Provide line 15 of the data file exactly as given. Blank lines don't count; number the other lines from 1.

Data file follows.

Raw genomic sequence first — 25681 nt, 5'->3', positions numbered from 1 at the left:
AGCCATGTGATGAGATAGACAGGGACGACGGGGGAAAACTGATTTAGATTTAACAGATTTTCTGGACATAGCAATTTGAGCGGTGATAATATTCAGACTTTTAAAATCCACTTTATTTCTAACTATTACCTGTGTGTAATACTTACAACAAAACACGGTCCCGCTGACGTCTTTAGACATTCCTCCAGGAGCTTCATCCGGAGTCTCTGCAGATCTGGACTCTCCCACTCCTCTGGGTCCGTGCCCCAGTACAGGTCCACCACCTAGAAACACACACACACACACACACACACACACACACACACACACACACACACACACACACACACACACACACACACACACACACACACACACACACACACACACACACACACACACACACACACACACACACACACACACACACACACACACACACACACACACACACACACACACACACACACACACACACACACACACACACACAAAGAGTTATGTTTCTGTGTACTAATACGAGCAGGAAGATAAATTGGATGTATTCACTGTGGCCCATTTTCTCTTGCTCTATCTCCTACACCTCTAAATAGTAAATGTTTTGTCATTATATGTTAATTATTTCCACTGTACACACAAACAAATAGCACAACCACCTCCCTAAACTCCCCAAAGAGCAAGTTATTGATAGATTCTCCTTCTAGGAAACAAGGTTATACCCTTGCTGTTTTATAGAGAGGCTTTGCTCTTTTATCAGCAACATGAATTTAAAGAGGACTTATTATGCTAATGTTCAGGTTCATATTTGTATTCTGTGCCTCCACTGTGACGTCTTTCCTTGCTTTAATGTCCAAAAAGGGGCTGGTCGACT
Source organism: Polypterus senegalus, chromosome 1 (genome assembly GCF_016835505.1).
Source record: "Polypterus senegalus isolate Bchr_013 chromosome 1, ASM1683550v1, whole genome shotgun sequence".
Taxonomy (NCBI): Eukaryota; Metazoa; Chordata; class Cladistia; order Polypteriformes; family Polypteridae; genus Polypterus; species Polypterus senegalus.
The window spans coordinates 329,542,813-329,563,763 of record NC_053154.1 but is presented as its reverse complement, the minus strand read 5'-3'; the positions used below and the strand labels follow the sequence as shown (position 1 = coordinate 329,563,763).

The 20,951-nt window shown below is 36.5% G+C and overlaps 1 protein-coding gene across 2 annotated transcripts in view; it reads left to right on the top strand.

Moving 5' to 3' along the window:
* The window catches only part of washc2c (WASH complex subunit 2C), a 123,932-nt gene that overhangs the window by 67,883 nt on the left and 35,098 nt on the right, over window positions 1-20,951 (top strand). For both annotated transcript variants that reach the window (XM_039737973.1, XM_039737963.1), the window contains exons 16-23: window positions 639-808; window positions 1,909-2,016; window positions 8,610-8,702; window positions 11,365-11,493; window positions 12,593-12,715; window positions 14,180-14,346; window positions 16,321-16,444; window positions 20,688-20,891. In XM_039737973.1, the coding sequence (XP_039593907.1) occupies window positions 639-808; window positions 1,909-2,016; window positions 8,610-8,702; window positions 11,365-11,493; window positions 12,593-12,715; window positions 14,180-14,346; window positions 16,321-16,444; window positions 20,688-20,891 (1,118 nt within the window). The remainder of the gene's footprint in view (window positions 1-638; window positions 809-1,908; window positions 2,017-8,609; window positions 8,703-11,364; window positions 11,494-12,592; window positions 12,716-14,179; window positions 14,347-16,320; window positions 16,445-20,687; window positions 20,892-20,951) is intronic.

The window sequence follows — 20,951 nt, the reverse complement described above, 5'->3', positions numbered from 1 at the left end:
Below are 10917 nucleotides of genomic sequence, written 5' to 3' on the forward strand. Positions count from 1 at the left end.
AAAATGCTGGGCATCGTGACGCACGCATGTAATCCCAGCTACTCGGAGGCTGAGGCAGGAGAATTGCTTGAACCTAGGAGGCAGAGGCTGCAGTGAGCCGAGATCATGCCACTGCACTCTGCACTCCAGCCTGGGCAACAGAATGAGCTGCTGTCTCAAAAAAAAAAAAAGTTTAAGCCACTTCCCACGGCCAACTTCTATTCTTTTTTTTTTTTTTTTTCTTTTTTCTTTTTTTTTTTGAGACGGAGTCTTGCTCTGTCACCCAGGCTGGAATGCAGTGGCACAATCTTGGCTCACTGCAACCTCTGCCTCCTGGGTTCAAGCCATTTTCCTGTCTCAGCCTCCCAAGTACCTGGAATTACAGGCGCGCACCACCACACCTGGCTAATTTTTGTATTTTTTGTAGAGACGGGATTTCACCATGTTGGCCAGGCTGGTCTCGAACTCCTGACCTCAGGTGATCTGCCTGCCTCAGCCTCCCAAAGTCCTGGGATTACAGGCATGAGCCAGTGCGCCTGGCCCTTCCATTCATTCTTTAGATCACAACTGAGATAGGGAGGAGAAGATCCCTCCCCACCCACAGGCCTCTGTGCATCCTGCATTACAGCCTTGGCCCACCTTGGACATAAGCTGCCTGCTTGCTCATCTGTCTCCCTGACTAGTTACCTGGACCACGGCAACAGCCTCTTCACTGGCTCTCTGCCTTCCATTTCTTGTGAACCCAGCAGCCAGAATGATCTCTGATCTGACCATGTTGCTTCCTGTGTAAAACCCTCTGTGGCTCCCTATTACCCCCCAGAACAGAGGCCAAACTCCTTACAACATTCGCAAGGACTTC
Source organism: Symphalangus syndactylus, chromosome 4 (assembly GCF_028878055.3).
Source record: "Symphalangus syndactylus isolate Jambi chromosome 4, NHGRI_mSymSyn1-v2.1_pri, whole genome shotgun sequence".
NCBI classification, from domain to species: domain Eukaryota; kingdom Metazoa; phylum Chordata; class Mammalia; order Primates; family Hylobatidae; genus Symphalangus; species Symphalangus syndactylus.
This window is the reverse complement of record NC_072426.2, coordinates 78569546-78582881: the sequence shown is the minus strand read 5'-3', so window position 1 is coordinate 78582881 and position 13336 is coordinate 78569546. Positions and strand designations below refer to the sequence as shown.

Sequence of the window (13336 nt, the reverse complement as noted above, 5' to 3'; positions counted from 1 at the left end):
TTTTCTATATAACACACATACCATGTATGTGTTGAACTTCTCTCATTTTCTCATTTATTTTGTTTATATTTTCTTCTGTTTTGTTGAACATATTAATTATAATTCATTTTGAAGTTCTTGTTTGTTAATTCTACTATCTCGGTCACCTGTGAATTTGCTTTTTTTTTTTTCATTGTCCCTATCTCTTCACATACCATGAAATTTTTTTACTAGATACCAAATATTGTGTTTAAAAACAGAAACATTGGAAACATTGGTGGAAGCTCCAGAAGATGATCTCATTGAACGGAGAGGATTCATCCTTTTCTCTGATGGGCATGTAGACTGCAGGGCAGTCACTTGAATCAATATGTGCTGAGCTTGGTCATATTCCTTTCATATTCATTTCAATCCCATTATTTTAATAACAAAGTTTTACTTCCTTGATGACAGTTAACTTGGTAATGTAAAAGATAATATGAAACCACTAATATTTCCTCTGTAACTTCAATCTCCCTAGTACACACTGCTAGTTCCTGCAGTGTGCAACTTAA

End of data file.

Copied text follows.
NCBI classification, from domain to species: domain Eukaryota; kingdom Metazoa; phylum Chordata; class Mammalia; order Primates; family Hylobatidae; genus Symphalangus; species Symphalangus syndactylus.